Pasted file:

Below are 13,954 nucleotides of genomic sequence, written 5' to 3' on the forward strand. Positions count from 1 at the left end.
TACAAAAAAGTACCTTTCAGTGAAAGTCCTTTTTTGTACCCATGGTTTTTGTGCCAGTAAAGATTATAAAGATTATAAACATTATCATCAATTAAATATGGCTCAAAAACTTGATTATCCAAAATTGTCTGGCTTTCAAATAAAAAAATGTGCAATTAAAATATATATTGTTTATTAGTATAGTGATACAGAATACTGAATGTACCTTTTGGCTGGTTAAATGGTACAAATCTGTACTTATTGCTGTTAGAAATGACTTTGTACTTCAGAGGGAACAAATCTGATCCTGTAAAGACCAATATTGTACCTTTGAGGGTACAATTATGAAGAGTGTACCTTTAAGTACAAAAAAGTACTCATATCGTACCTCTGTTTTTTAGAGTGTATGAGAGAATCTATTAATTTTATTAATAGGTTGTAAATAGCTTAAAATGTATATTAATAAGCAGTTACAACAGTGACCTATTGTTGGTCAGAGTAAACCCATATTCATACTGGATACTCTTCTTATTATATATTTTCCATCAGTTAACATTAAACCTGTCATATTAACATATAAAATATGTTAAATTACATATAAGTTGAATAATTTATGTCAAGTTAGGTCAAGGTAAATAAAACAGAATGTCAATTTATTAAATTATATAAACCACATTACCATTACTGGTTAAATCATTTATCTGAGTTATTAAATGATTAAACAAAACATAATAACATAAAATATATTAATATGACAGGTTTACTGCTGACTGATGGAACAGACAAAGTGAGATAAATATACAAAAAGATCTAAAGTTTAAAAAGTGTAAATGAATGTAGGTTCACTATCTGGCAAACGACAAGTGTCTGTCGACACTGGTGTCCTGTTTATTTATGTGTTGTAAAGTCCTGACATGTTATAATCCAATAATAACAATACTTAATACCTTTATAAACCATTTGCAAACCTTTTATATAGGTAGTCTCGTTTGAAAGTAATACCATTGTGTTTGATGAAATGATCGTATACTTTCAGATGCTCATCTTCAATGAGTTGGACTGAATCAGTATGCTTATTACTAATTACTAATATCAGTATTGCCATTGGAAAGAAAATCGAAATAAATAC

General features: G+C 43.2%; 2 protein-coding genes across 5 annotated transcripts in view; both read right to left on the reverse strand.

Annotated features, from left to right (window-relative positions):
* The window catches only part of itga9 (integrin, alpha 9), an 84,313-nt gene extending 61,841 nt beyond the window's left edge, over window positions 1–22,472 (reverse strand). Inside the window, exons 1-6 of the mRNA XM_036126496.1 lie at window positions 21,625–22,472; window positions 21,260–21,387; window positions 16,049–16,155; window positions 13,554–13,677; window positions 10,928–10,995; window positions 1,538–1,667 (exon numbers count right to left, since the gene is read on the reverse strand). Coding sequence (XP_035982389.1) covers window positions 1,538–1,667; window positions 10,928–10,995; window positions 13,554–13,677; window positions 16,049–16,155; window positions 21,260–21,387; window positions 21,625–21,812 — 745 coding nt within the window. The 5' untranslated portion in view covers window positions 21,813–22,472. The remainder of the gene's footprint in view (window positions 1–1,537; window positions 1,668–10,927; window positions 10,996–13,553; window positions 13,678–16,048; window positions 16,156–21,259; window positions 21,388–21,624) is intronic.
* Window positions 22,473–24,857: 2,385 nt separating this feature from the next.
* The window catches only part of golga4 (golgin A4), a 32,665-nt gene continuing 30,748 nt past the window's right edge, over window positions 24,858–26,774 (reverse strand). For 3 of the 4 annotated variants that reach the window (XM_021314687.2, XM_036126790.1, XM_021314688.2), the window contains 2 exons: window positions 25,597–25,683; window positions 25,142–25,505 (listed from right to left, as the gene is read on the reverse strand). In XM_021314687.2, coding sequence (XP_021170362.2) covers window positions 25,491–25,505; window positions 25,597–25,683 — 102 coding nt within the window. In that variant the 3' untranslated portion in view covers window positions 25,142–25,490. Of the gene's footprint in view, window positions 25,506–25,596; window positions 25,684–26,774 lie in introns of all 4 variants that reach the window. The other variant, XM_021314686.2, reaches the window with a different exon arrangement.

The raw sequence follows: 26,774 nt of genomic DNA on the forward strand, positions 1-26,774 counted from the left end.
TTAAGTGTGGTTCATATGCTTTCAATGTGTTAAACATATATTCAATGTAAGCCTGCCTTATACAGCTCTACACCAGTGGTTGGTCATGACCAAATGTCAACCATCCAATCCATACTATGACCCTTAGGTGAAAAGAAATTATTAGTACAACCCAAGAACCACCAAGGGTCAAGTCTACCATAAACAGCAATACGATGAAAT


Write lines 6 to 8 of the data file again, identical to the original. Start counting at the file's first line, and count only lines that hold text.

* Window positions 22,473–24,857: 2,385 nt separating this feature from the next.
* The window catches only part of golga4 (golgin A4), a 32,665-nt gene continuing 30,748 nt past the window's right edge, over window positions 24,858–26,774 (reverse strand). For 3 of the 4 annotated variants that reach the window (XM_021314687.2, XM_036126790.1, XM_021314688.2), the window contains 2 exons: window positions 25,597–25,683; window positions 25,142–25,505 (listed from right to left, as the gene is read on the reverse strand). In XM_021314687.2, coding sequence (XP_021170362.2) covers window positions 25,491–25,505; window positions 25,597–25,683 — 102 coding nt within the window. In that variant the 3' untranslated portion in view covers window positions 25,142–25,490. Of the gene's footprint in view, window positions 25,506–25,596; window positions 25,684–26,774 lie in introns of all 4 variants that reach the window. The other variant, XM_021314686.2, reaches the window with a different exon arrangement.

The raw sequence follows: 26,774 nt of genomic DNA on the forward strand, positions 1-26,774 counted from the left end.